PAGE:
impulse buying

How to Combat Impulse Buying

Are you an impulse buyer?

Chances are that you are, or that you have indulged in impulse buying in the past.

In fact, a 2016 poll done by CreditCards.com found that 5 out of 6 Americans have made impulsive purchases, and 1 in 5 have made an impulse purchase of more than $1,000!

$1,000 is a lot to spend on something you weren’t even planning on buying, let alone budgeting for!

Alas, 20% of people have done it.

What is impulse buying and how do you combat it?

Read on to find out.

 

What is Impulse Buying?

Before we go any further, let’s be crystal clear about what we mean by impulse buying. Impulse buying is an unplanned decision to buy something made just before making the purchase.

In other words, you’re browsing a store or retailer online when you see something you were not specifically looking to buy, but you purchase it anyway. These purchases are tied to emotions (instant gratification) and may be triggered by some sort of promotion/sale.

You came, you saw it, you bought it.

Unfortunately, impulse buying is one of the main culprits of a blown budget. While you may have the funds to cover unexpected purchases, if you consistently impulse buy you let a significant chunk of money out the door that could be put to better use elsewhere.

Getting a grip on impulse buying could help you pay off debt faster (and keep you out of more debt), take a vacation, or even save up for a big purchase like a car or a house!

Don’t believe us?

According to the survey, 36% of impulse purchases were $50 or less (20% for $25 or less). Not only that, a further 31% of purchases were between $50 and $500!

While the survey parameters indicated impulse purchases had been made sometime in the last 3 months, let’s assume you make an impulse purchase of $50 every month.

Over the course of one year, you will have spent $600 on things you weren’t even looking to buy. Furthermore, this survey doesn’t even consider impulse food and drink purchases, or entertainment, only items bought in a retail store or online!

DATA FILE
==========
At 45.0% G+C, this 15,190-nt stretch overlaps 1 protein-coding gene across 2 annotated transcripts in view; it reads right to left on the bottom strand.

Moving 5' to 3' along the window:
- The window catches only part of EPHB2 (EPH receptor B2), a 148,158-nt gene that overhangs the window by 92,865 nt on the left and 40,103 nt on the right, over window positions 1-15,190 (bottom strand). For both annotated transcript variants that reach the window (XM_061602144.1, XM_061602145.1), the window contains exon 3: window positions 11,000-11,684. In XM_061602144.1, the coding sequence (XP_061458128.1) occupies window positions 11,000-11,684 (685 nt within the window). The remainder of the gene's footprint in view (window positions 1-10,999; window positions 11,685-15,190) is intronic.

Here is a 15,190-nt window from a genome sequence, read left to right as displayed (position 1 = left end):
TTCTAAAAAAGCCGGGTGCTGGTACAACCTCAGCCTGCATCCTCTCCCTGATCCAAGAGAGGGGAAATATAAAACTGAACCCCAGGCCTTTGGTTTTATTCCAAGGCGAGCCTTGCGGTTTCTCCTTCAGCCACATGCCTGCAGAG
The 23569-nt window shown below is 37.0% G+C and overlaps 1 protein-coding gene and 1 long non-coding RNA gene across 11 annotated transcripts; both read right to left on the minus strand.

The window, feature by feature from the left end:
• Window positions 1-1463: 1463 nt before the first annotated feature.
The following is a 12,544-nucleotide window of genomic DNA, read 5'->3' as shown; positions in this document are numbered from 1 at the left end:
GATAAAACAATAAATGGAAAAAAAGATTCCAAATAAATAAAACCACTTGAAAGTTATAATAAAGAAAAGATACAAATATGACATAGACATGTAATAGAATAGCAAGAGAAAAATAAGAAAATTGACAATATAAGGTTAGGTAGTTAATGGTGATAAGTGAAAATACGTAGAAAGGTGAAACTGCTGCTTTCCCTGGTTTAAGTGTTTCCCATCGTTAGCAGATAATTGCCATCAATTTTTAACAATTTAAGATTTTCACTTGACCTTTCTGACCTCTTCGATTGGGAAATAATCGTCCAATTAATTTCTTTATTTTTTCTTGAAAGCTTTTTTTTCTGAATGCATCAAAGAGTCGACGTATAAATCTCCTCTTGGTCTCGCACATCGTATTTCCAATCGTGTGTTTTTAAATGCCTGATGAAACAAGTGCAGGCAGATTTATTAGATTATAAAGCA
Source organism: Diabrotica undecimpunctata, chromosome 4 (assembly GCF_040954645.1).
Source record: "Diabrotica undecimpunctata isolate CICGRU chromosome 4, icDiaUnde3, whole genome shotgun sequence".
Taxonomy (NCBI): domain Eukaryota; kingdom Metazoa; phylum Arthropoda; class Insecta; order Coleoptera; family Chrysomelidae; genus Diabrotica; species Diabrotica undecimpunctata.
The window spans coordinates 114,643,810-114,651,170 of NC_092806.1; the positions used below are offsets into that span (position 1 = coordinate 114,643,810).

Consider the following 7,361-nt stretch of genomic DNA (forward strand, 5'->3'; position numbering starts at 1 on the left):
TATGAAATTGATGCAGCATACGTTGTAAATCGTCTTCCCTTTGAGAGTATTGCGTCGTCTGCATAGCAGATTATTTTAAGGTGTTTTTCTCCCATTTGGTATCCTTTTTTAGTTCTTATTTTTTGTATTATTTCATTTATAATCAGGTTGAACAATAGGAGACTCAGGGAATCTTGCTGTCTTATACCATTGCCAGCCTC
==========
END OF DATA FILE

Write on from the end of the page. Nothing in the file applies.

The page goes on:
By the time you factor in restaurants, movies, and other forms of entertainment you may be impulse buying more than $1,000 worth of things over the course of the year!

What’s worse? You likely don’t need most of these items and are wasting your money for momentary emotional satisfaction.

So, what do you do about it?

There are several things, actually, but only one is guaranteed to prevent those medium to large impulse purchases from blowing your budget.

But let’s start small, shall we.

 

Never Go into a Store (or Online) Just to Browse

Never.

Never, ever.

In fact, the only “browsing” you should ever do is when you’ve already decided to buy something but just aren’t quite sure of the exact item. For example, you want to buy a book, a pair of shoes, or a jacket, but aren’t quite sure which one. In these cases, you’ve already predetermined your item purchase, it’s just that you haven’t figured out EXACTLY which specific one you want.

Notice that all these items belong to the “small and inexpensive” category?

Yeah, that’s because any larger purchases should always be well-researched and thought-out. Otherwise, you risk making an impulsive decision that’ll ruin your budget and you’ll regret later.

Simply put, DO NOT go into a store (or go online) just to “look around.”

 

When You Do Go into a Store (or Online), Make a List and Stick to It

We know, lists are boring and tedious.

But they work.

Making a list of needed items serves two purposes: it makes sure you don’t forget the things you DO NEED and reminds you that you DO NOT NEED anything else.

This seems like a simple concept, and it is.